Area Preserving Nontwist Maps: Periodic Orbits and Transition to Chaos

D. del Castillo Negrete, J.M. Greene, P.J. Morrison


Area preserving nontwist maps, i.e. maps that violate the twist condition, are considered. A representative example, the standard nontwist map that violates the twist condition along a curve called the shearless curve, is studied in detail. Using symmetry lines and involutions, periodic orbits are computed and two bifurcations analyzed: periodic orbit collisions and separatrix reconnection. The transition to chaos due to the destruction of the shearless curve is studied. This problem is outside the applicability of the standard KAM (Kolmogorov-Arnold-Moser) theory. Using the residue criterion we compute the critical parameter values for the destruction of the shearless curve with rotation number equal to the inverse golden mean. The results indicate that the destruction of this curve is fundamentally different from the destruction of the inverse golden mean curve in twist maps. It is shown that the residues converge to a six-cycle at criticality.


On the Quasi-hydrostatic Flows of Radiatively Cooling Self-Gravitating Gas Clouds

B. Meerson, E. Megged, T. Tajima


Two model problems are considered, illustrating the dynamics of quasi-hydrostatic flows of radiatively cooling, optically thin self-gravitating gas clouds. In the first problem, spherically symmetric flows in an unmagnetized plasma are considered. For a power-law dependence of the radiative loss function on the temperature, a one-parameter family of similarity solutions is found. We concentrate on a constant-mass cloud, one of the cases when the similarity indices are uniquely selected. In this case, the problem can be formally reduced to the classical Lane-Emden equation and therefore solved analytically. The cloud is shown to undergo radiative condensation, if the gas specific heat ratio γ > 4/3. The condensation proceeds either gradually or in the form of (quasi-hydrostatic) collapse. For γ < 4/3, the cloud is shown to expand. The second problem addresses a magnetized plasma slab that undergoes quasi-hydrostatic radiative cooling and condensation. The problem is solved analytically, employing the Lagrangian mass coordinate.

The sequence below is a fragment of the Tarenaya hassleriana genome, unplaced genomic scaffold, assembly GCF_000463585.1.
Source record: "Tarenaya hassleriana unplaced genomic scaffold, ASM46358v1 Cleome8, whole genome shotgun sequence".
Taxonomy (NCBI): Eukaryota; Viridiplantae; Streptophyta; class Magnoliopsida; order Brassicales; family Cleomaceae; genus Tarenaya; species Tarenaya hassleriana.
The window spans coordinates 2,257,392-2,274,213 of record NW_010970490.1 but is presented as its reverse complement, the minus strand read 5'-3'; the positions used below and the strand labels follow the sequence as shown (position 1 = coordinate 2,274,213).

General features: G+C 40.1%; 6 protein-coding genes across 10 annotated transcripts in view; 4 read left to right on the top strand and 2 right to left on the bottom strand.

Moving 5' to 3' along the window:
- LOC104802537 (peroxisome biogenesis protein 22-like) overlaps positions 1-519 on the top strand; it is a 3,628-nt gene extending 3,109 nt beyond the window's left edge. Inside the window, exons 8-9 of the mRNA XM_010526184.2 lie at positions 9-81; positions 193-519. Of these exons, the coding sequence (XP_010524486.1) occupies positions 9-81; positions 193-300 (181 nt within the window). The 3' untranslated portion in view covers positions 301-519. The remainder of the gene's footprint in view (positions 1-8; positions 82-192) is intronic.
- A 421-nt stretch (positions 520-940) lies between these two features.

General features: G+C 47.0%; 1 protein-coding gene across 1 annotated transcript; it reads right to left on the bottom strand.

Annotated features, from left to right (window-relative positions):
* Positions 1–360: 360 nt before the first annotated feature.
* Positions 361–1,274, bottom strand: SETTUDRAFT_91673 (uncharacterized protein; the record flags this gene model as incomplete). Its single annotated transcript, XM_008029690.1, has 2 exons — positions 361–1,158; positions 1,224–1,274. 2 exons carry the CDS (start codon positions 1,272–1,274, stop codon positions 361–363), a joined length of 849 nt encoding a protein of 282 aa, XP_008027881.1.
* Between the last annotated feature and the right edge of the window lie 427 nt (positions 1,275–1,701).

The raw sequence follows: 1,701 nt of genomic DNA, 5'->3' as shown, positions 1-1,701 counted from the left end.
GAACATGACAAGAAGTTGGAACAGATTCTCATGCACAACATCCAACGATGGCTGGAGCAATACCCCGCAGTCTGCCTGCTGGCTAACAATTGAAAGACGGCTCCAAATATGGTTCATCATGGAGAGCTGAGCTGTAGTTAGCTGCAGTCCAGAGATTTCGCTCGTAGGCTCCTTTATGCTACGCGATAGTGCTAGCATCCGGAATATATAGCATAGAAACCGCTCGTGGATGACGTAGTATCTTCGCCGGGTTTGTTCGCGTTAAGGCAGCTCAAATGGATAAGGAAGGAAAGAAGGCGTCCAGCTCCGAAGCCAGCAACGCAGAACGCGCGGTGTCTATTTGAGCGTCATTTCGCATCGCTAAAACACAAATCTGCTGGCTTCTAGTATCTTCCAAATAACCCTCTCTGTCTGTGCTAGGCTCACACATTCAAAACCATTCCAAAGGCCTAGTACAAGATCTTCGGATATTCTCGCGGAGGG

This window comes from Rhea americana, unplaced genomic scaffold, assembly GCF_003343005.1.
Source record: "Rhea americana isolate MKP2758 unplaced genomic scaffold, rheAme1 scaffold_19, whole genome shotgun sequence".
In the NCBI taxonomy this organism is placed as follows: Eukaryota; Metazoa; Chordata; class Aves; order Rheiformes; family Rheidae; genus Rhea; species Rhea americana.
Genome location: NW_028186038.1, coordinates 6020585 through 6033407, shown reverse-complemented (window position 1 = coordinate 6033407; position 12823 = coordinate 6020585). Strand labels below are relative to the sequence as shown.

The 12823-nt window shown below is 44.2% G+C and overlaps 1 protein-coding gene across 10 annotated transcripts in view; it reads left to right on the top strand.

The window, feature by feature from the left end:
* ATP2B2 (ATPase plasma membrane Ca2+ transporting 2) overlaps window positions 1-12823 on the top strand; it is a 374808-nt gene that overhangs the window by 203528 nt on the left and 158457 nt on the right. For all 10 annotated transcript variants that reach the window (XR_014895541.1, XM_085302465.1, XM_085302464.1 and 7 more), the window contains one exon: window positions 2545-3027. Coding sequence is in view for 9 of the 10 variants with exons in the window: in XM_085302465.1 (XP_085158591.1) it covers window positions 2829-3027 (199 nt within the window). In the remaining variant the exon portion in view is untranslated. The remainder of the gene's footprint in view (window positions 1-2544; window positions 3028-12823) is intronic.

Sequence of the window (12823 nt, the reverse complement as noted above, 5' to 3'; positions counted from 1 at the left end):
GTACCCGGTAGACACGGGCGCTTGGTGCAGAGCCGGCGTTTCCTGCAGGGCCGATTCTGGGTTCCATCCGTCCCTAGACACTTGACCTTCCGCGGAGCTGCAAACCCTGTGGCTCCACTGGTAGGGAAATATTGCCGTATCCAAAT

Shear Flow Effects on Ion Thermal Transport in Tokamaks

T. Tajima, Y. Kishimoto, W. Horton, J.Q. Dong


From various laboratory and numerical experiments, there is clear evidence that under certain conditions the presence of sheared flows in a tokamak plasma can significantly reduce the ion thermal transport. In the presence of plasma fluctuations driven by the ion temperature gradient, the flows of energy and momentum parallel and perpendicular to the magnetic field are coupled with each other. This coupling manifests itself as significant off-diagonal coupling coefficients that give rise to new terms for anomalous transport. The authors derive from the gyrokinetic equation a set of velocity moment equations that describe the interaction among plasma turbulent fluctuations, the temperature gradient, the toroidal velocity shear, and the poloidal flow in a tokamak plasma. Four coupled equations for the amplitudes of the state variables radially extended over the transport region by toroidicity induced coupling are derived. The equations show bifurcations from the low confinement mode without sheared flows to high confinement mode with substantially reduced transport due to strong shear flows. Also discussed is the reduced version with three state variables. In the presence of sheared flows, the radially extended coupled toroidal modes driven by the ion temperature gradient disintegrate into smaller, less elongated vortices. Such a transition to smaller spatial correlation lengths changes the transport from Bohm-like to gyrobohm-like. The properties of these equations are analyzed. The conditions for the improved confined regime are obtained as a function of the momentum-energy deposition rates and profiles. The appearance of a transport barrier is a consequence of the present theory.


"Heavy Light Bullets" in Electron-Positron Plasma

V.I. Berezhiana, S.M. Mahajan


The nonlinear propagation of circularly polarized electromagnetic waves with relativistically strong amplitudes in an unmagnetized hot electron-positron plasma with a small fraction of ions is investigated. The possibility of finding localized solutions in such a plasma is explored. It is shown that these plasmas support the propagation of "heavy light bullets"; nondiffracting and nondispersive electromagnetic (EM) pulses with large density bunching.


More on Core-Localized Toroidal Alfvén Eigenmodes